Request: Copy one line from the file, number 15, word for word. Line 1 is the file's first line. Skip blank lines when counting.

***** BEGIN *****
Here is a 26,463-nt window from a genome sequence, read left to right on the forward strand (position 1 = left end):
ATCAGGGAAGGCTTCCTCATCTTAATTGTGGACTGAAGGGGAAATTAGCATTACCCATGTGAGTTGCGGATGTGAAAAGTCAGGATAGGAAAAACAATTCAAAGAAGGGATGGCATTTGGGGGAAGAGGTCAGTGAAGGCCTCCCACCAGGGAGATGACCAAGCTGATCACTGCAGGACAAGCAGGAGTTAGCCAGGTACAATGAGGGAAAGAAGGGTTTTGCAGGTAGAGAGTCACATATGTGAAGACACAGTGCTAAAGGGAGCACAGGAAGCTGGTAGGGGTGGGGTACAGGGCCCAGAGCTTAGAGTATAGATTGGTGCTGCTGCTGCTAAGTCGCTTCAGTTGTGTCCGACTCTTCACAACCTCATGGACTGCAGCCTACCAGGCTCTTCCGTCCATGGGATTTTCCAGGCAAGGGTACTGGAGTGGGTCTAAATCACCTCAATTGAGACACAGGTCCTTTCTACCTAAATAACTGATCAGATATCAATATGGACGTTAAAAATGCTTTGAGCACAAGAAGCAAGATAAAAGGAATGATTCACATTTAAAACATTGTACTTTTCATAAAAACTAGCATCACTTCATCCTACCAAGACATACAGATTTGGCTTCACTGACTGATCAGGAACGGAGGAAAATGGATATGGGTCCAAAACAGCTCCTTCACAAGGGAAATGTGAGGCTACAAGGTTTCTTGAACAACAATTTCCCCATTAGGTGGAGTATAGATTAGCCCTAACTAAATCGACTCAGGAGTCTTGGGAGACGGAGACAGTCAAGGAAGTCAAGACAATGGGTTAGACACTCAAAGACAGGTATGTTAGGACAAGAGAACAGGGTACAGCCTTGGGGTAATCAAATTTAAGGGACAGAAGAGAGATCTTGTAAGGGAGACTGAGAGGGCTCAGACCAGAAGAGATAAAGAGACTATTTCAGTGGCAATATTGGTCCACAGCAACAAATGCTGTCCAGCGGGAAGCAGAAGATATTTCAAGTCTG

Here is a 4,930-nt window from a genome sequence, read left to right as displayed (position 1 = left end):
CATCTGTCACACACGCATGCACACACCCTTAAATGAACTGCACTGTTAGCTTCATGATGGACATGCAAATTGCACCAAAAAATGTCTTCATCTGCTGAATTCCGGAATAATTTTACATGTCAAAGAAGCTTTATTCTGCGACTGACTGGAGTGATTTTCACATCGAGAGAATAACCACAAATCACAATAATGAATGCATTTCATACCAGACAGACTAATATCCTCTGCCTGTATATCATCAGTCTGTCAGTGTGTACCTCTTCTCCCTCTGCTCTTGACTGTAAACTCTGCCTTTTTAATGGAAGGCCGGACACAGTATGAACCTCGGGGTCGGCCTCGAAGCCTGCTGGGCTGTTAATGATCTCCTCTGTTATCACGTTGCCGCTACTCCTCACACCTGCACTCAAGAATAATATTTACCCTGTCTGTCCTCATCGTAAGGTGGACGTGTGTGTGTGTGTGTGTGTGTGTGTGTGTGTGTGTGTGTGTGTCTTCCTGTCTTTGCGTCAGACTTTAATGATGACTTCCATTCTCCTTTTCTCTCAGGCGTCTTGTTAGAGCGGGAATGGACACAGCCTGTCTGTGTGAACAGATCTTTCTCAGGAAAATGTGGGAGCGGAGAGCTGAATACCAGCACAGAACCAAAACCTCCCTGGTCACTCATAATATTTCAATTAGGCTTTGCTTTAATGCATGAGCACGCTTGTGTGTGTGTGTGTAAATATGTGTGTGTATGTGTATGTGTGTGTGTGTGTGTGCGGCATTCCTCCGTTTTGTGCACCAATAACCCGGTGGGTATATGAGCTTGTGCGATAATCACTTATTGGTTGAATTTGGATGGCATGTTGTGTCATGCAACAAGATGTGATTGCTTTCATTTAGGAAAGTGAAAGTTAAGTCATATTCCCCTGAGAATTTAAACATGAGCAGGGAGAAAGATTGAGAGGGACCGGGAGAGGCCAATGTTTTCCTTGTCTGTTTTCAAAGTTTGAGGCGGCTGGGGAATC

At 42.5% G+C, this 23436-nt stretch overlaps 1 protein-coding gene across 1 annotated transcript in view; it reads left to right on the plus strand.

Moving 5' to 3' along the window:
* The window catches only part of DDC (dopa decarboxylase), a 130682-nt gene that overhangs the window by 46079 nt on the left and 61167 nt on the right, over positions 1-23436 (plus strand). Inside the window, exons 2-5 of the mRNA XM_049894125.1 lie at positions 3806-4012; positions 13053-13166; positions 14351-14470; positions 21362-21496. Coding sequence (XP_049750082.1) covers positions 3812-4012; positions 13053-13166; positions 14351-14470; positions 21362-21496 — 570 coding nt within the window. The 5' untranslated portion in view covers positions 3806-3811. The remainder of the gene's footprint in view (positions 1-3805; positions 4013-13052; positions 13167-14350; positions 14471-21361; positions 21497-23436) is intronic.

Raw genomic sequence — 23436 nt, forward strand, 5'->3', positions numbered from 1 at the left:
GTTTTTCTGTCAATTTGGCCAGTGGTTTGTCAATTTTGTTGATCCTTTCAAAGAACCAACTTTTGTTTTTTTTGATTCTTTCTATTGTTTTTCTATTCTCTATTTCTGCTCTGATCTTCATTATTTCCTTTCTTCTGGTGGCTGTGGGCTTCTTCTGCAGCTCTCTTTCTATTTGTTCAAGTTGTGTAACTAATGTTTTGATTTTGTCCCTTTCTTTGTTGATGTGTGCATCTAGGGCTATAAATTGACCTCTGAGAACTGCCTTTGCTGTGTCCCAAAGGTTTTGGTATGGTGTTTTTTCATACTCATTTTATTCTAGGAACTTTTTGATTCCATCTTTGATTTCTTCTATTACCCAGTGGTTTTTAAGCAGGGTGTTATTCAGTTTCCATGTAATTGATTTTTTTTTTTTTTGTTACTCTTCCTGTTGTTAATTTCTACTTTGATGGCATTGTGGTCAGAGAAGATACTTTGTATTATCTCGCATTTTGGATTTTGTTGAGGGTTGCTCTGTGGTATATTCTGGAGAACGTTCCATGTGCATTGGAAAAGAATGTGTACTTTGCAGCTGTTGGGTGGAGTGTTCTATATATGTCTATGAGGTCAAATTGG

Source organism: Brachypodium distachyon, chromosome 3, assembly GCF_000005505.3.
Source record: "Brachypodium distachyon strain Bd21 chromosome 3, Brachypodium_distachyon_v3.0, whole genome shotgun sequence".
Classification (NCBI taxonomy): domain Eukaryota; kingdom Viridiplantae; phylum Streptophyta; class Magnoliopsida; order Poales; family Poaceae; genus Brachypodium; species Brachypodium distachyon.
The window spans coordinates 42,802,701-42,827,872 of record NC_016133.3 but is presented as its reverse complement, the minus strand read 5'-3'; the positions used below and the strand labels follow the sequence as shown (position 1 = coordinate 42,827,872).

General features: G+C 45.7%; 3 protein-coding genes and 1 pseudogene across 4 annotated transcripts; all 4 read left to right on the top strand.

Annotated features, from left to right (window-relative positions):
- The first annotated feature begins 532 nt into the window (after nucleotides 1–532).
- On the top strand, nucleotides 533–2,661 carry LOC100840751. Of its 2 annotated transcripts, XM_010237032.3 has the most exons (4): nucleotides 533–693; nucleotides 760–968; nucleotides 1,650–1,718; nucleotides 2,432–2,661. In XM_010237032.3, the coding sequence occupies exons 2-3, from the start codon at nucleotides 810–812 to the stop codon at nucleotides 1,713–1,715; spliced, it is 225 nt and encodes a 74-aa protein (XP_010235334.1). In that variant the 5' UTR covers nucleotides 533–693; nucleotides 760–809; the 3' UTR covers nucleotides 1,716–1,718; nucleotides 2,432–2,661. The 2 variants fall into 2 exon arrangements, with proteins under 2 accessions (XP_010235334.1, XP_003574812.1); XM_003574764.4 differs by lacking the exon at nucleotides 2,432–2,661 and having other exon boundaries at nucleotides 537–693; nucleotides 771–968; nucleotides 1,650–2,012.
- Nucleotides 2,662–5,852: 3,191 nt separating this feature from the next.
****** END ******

Annotated features, from left to right (window-relative positions):